Concealed Carry

We recently posed the question, “Constitutional Carry: Can We Reach 30 States In 2024?” Now, South Carolina lawmakers seem poised to possibly move “permitless” carry one step closer to that mark.

House Bill 3594, which has a total of 70 House sponsors passed in a Senate floor vote this week 28-15 after being debated on the Senate floor. It now goes back before the House for a full vote before it can be signed into law by Gov. Henry McMaster. Officially called the “South Carolina Constitutional Carry/Second Amendment Preservation Act of 2023,” the measure would basically do away with the requirement for law-abiding citizens to obtain a carry permit before carrying a firearm for self-defense, while also increasing the penalties for felons in possession of firearms.

Pro-2A group Gun Owners of America recently sent an alert to its members in the Palmetto State encouraging them to contact their state Senators and urge them to pass the bill with no amendments.

“Yesterday, the South Carolina State Senate debated amendments to H 3594, the House-passed Constitutional Carry bill,” the alert stated. “While a few amendments could be considered pro-gun, most would weaken the legislation. If any amendment is passed, the bill would go back to the House for consideration. Gun Owners of America is urging the Senate to pass a clean bill and to put it on Gov. Henry McMaster’s desk as soon as possible.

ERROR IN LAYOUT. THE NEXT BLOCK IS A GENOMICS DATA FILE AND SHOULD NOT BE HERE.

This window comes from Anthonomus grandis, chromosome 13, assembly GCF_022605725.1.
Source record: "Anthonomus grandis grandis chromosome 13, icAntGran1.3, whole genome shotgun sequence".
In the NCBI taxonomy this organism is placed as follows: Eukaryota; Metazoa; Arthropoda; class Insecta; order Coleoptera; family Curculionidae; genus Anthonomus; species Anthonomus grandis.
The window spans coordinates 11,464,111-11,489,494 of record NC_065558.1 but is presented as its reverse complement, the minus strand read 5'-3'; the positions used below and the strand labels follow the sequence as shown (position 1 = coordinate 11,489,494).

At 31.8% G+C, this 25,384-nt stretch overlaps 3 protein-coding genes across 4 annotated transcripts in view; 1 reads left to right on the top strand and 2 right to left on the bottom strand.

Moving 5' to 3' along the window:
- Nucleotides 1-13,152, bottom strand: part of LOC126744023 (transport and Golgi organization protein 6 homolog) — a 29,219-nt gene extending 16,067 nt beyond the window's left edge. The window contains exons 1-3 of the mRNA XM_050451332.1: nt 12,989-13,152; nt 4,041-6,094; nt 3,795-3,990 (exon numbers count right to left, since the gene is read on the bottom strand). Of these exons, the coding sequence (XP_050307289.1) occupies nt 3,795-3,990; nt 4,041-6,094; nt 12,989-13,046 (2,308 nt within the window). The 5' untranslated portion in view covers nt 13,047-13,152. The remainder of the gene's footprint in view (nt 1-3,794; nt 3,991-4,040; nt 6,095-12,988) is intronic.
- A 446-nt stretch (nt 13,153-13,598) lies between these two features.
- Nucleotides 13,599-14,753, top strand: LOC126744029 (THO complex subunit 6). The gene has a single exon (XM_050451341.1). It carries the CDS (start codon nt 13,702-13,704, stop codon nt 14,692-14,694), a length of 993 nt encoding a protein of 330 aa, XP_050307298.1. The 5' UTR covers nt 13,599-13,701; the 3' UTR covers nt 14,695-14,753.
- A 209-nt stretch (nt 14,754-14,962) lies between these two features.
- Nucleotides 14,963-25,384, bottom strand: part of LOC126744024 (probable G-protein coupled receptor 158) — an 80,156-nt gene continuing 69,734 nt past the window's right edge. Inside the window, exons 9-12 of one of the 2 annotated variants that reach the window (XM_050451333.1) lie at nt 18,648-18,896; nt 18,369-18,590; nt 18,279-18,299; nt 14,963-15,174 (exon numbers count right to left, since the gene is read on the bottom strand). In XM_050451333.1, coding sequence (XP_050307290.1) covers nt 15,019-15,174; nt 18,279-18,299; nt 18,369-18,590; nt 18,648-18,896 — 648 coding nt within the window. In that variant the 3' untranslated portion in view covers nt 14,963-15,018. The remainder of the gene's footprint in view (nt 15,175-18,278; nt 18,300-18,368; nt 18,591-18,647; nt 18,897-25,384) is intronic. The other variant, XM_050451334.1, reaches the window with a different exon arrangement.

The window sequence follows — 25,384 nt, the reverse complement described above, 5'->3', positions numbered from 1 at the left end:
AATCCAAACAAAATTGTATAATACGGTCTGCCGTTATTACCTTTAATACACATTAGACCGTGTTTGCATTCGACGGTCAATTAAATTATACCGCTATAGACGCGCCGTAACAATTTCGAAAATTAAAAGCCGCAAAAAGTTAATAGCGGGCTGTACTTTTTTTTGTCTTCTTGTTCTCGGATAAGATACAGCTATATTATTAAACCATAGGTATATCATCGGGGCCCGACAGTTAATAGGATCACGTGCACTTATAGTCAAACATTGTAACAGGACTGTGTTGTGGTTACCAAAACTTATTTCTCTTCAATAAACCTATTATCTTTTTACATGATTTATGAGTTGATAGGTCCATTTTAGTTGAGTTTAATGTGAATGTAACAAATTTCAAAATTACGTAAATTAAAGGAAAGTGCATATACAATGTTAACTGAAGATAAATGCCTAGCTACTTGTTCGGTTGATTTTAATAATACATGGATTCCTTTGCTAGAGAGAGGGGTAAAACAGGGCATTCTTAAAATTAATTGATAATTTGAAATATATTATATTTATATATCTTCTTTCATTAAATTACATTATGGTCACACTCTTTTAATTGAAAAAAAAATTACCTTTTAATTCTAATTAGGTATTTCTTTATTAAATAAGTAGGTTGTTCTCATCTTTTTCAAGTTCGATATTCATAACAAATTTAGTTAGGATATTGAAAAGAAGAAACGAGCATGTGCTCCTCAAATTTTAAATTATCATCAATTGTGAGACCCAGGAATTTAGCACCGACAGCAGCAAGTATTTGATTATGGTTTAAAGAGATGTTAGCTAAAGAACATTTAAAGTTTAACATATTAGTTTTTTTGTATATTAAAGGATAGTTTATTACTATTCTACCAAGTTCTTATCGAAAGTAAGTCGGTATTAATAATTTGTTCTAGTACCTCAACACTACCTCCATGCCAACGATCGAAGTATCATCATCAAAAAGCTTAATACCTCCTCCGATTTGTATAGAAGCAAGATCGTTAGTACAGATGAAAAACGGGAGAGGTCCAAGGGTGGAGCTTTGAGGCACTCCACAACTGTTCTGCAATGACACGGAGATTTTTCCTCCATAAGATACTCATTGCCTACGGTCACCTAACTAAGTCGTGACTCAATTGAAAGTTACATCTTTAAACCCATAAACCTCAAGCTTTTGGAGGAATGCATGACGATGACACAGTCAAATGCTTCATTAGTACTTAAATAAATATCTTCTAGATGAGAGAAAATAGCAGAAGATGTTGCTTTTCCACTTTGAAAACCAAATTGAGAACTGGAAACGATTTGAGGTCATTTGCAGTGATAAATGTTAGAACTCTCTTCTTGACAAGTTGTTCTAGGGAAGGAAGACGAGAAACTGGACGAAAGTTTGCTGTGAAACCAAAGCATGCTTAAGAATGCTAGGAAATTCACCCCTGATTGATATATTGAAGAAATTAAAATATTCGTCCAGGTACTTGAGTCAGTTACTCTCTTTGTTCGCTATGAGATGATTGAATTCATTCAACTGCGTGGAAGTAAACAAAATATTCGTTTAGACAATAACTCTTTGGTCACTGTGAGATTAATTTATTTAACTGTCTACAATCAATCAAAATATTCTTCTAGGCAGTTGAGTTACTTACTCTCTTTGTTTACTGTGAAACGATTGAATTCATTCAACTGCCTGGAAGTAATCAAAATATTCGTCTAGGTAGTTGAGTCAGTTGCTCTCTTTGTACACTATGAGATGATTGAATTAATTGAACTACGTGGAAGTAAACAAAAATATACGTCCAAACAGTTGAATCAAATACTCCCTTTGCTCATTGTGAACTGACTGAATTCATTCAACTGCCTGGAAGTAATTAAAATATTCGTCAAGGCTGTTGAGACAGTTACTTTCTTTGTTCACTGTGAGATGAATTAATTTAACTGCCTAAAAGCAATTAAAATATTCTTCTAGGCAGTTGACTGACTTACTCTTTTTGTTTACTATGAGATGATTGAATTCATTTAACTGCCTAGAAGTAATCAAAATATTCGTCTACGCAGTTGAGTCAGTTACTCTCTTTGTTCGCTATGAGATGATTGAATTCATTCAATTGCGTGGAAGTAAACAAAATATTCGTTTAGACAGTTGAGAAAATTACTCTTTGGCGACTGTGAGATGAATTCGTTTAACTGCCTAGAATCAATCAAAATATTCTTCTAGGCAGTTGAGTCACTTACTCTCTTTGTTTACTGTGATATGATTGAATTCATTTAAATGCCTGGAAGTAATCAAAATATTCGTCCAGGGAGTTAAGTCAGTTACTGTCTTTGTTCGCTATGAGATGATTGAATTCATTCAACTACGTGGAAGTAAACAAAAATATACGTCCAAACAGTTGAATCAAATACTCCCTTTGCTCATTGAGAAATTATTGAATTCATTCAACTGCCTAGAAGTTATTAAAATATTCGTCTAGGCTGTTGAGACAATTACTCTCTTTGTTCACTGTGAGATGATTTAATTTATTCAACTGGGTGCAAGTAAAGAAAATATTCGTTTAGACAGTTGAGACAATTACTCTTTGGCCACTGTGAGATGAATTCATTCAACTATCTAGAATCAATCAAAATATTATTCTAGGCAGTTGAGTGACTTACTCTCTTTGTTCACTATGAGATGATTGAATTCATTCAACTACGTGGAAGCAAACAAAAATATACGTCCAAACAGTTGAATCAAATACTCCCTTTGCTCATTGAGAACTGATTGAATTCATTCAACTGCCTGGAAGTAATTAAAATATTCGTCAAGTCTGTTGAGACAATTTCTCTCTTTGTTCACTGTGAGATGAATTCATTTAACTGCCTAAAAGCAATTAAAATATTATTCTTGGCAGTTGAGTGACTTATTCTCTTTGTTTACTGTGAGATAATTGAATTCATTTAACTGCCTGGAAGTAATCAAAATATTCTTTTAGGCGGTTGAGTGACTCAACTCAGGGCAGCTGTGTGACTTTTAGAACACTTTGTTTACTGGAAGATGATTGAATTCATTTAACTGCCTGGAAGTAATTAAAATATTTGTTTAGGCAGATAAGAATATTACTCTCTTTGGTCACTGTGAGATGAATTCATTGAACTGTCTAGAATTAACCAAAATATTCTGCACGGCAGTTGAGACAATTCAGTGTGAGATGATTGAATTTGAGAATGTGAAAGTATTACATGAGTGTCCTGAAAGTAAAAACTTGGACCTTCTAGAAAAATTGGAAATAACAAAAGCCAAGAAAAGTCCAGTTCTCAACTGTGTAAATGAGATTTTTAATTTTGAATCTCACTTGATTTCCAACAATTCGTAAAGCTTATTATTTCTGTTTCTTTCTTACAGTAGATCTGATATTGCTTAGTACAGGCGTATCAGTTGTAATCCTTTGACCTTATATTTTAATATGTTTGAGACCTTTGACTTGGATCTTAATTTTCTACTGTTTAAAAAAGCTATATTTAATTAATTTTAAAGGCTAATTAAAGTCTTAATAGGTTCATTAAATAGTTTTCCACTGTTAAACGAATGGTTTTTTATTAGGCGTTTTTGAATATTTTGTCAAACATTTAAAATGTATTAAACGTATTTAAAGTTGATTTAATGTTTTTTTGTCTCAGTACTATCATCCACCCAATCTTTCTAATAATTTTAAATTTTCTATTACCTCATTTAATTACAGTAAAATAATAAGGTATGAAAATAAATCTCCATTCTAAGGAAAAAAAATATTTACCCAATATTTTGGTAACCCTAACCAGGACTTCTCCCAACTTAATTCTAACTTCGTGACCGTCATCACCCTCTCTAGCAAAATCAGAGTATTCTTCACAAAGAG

“Time is short. Your state Senator needs to hear from you immediately.”

If the bill is signed into law, South Carolina will be the 28th state where lawful citizens can carry a concealed firearm for defense of themselves and their families without jumping through government hoops, navigating endless red tape and paying a fee to practice their Second Amendment rights.

Two other states considering constitutional carry are North Carolina and Louisiana. In North Carolina, a similar measure that was derailed in committee last year by amendments that added a mandatory training and education requirement could be considered again. A Louisiana bill suffered the same fate, but proponents vow to bring it back up again.

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